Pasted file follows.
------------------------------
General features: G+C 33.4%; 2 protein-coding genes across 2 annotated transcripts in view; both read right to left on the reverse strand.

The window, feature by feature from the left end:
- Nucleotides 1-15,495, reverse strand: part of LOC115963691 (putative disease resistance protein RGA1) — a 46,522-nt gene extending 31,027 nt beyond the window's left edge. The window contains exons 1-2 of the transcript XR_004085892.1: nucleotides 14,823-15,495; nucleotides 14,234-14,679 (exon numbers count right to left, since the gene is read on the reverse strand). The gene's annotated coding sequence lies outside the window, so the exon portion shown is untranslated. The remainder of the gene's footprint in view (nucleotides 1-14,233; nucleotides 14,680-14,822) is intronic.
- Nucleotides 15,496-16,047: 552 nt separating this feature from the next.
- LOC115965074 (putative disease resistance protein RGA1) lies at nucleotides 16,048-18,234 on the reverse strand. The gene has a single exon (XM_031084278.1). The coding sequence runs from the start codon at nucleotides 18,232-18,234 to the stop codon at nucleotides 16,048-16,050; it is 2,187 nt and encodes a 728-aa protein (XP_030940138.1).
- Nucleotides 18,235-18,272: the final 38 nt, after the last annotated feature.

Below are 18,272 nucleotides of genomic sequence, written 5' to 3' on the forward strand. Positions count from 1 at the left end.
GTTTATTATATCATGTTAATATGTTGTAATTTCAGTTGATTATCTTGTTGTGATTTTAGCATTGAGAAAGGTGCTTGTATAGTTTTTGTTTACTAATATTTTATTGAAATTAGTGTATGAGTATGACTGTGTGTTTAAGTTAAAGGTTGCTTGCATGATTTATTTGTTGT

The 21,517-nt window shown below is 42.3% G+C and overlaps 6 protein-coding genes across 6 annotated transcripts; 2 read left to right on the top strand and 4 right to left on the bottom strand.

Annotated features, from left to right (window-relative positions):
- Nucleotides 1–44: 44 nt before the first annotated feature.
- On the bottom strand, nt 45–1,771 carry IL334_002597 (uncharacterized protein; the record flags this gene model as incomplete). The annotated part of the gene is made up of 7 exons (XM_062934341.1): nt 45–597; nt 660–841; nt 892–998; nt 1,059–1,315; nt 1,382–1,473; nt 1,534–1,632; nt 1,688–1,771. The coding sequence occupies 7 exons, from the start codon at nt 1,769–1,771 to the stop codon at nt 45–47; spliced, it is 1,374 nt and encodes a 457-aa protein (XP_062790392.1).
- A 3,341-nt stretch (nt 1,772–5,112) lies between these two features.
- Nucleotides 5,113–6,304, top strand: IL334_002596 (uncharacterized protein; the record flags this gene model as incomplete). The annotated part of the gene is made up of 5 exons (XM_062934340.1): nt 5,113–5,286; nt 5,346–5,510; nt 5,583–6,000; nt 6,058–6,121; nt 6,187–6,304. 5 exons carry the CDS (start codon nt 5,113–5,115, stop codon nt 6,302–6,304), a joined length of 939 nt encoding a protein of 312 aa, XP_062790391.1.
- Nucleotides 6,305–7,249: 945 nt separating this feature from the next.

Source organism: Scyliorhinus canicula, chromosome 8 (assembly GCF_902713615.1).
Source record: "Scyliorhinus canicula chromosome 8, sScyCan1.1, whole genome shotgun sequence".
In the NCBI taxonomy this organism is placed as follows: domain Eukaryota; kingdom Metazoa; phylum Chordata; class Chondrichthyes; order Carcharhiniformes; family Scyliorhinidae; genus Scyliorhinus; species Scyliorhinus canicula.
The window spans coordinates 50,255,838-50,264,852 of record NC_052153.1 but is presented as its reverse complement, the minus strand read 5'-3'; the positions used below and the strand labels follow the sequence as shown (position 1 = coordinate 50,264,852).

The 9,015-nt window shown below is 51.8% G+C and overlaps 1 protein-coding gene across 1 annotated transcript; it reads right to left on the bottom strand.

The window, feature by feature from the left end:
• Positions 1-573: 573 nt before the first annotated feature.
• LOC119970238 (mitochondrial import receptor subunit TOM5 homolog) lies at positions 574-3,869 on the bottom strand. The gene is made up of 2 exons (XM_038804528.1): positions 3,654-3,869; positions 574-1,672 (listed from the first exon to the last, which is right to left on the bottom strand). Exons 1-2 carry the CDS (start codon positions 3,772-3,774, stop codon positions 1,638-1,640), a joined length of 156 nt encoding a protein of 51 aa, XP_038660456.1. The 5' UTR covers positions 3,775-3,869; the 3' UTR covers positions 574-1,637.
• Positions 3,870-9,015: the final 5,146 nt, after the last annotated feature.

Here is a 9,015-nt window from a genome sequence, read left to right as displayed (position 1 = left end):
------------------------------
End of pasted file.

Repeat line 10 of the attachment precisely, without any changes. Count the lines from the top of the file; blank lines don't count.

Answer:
Annotated features, from left to right (window-relative positions):